Finally, a warning to defendants who seek to mitigate on the basis of a failure to supervise others more directly responsible for the offending: the thrust of the mitigation was that Mr Butt had engaged an architect to design and carry out the conversion who was responsible for the inherently faulty design, and remedying the design had already cost Mr Butt a great deal of money (over £100k) and time. This went down before the sentencing judge and the Court of Appeal like a lead balloon, who both took the view that Mr Butt had made his own bed and should lie in it.

Nevertheless, the Court of Appeal agreed that in this case the fine was too high and reduced it to £150,000.

A transcript of the judgment can be found here.

Laura Phillips represented the successful appellant.

Weekly Environmental Law News Update

In this latest Environmental Law News Update, Mark Davies considers director disqualifications resulting from HSE and EA investigations, a no-deal Brexit plan from Defra and the publication of a National Adaption Programme report also from Defra.

 

Joint HSE and EA investigation leads to director disqualifications

9 July at Stoke-on-Trent Crown Court marked the culmination of a two-year investigation into the criminal activities of Alsager Contractors. The firm, which went into liquidation in 2016, was run by George Talbot and his two sons, Anthony and Stephen.

The HSE and the EA’s investigation, which reportedly started after a complaint to Newcastle Borough Council about the burning of waste and asbestos dust at a site in 2011, concerned waste management at three sites over a period of two years. An inspection of one of the sites and the surrounding highway yielded 42 samples, 36 of which were found to contain asbestos. Present at the same site was also reportedly an open skip containing asbestos-lagged pipework.

On 10 May 2012 the HSE served Alsager with a prohibition notice preventing work being undertaken (save for decontamination using a licensed asbestos contractor) using six road-going ejector trailers that had been found to contain, or were contaminated with, asbestos.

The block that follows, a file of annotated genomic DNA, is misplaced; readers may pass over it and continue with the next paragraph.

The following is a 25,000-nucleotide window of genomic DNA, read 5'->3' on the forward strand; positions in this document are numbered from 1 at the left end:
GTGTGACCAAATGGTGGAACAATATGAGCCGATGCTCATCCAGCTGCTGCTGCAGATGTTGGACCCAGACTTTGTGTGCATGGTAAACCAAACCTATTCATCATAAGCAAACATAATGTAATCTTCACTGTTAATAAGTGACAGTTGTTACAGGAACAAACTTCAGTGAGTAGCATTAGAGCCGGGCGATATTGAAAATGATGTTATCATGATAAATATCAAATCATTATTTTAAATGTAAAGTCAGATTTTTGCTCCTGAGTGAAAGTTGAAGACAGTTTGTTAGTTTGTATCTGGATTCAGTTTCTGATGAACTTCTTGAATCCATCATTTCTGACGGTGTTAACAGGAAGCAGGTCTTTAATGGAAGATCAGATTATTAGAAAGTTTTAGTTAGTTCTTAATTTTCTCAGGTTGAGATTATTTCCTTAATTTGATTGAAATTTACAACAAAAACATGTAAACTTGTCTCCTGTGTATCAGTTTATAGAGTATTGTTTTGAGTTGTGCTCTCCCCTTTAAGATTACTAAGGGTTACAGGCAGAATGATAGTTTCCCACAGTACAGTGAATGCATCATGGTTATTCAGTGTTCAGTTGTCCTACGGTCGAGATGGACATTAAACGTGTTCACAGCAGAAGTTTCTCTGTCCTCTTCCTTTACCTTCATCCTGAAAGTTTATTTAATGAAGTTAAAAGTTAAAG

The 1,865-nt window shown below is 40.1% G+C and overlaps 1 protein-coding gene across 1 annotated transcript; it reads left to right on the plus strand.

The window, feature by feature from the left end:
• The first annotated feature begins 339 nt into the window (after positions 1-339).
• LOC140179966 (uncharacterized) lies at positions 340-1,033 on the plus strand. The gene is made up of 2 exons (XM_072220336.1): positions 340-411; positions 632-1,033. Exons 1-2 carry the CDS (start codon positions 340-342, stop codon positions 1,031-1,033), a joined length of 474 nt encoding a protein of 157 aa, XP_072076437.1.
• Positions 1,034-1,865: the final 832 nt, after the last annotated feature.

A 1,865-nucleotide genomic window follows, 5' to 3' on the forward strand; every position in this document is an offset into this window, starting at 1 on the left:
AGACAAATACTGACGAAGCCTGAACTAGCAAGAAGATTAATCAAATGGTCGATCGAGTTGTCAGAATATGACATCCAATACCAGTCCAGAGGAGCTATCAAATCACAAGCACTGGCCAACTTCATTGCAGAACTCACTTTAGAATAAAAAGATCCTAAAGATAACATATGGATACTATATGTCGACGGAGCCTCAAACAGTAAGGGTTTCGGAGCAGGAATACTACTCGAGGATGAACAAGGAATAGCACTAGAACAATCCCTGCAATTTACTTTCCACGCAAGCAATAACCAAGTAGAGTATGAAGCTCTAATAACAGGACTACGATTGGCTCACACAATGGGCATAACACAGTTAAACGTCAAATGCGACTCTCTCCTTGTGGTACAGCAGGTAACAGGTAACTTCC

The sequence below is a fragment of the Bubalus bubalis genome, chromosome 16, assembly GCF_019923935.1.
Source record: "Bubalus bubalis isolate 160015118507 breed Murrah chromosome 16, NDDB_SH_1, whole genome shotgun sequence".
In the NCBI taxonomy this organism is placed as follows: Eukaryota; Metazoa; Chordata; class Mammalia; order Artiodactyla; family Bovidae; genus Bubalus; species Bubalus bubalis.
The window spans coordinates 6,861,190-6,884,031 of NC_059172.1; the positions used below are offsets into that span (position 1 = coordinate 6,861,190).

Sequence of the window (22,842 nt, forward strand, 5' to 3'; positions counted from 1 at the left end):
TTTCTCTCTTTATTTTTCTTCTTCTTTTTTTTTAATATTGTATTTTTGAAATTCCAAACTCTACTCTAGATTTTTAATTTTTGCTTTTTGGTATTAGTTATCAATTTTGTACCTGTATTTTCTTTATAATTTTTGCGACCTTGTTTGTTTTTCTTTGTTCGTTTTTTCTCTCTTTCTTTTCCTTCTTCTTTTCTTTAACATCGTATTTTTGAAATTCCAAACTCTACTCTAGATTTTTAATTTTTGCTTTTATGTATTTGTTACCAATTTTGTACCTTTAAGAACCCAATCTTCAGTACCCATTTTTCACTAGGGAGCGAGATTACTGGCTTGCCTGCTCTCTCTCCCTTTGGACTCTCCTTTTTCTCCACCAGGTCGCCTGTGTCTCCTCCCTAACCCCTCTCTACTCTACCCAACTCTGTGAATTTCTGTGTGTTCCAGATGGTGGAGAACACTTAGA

In February of 2013, an officer from the EA reportedly found that a door had been cut into one of the trailers, breaching the prohibition notice and enabling access to the asbestos waste. In light of this discovery the environmental permit for that particular site was suspended and subsequently revoked.

At the sentencing hearing the Court was told that, “…bags containing asbestos waste were loaded into skips using a mechanical loader and then crushed down, so creating the risk that the bags would split and the potentially carcinogenic contents released as large volumes of dust.”

In sentencing, Recorder Stephen Thomas noted that there had been a ‘flagrant breach of the prohibition notice’ and that it was clear that the company had, instead of heeding earlier warnings regarding the handling of asbestos, ‘continued to create risks and deliberately disregarded [the] prohibition notice’. It was found that both George and Anthony Talbot, company directors at the time in question, knew of and had failed to prevent work contravening the prohibition notice. All three were found to have known about waste containing asbestos being treated, kept or disposed of which could cause pollution or harm to human health at another site.
After guilty pleas the Defendants were sentenced as follows:

  • George Talbot was disqualified as a director for a period of seven years and fined £46,500 for five offences.
  • Anthony Talbot was disqualified for a period of four years and fined £4,800 for four offences.
  • Stephen Talbot was fined £6,000 for two offences.

The Recorder is reported to have been considering custodial sentences but found himself ‘constrained by the guidelines’.

Mark Harris prosecuted for the HSE and EA. Gordon Wignall appeared for the Defendants.

 

Defra no-deal REACH plan due in the autumn

Evidence was provided to a House of Lords select committee on 18 July that Defra’s ‘large and detailed’ draft statutory instrument is to be laid out in Parliament this autumn. The draft, which provides for chemical regulation in the UK in the event of a no-deal Brexit, will reportedly transfer the ‘responsibilities and operability’ of the European Chemicals Agency (ECHA) to a UK agency.

The select committee was told that the draft will, “essentially build the UK regulatory capacity by extending the role of the Health and Safety Executive and the Environment Agency and ensuring we put in place arrangements to ensure there is suitable transparency and a requirement to seek external advice to replace some of the work that is done in the ECHA and technical scientific committees.”

One could be forgiven for concluding that there may be some substantial difficulty in ‘transferring the responsibilities and operability of the ECHA’ to the HSE and EA.

Given that in the event of a no-deal scenario, existing REACH registrations submitted by UK entities will simply become non-existent from 30 March 2019, businesses may have been hoping to hear a little more than Defra’s offer to the select committee that it ‘would anticipate’ a mechanism for the transfer of registrations to be in place.

The message in relation to the proposed replacement IT system (replacing the ECHA one) was slightly more bullish, with Thérèse Coffey indicating that she is ‘confident’ that it will be in place by Brexit day.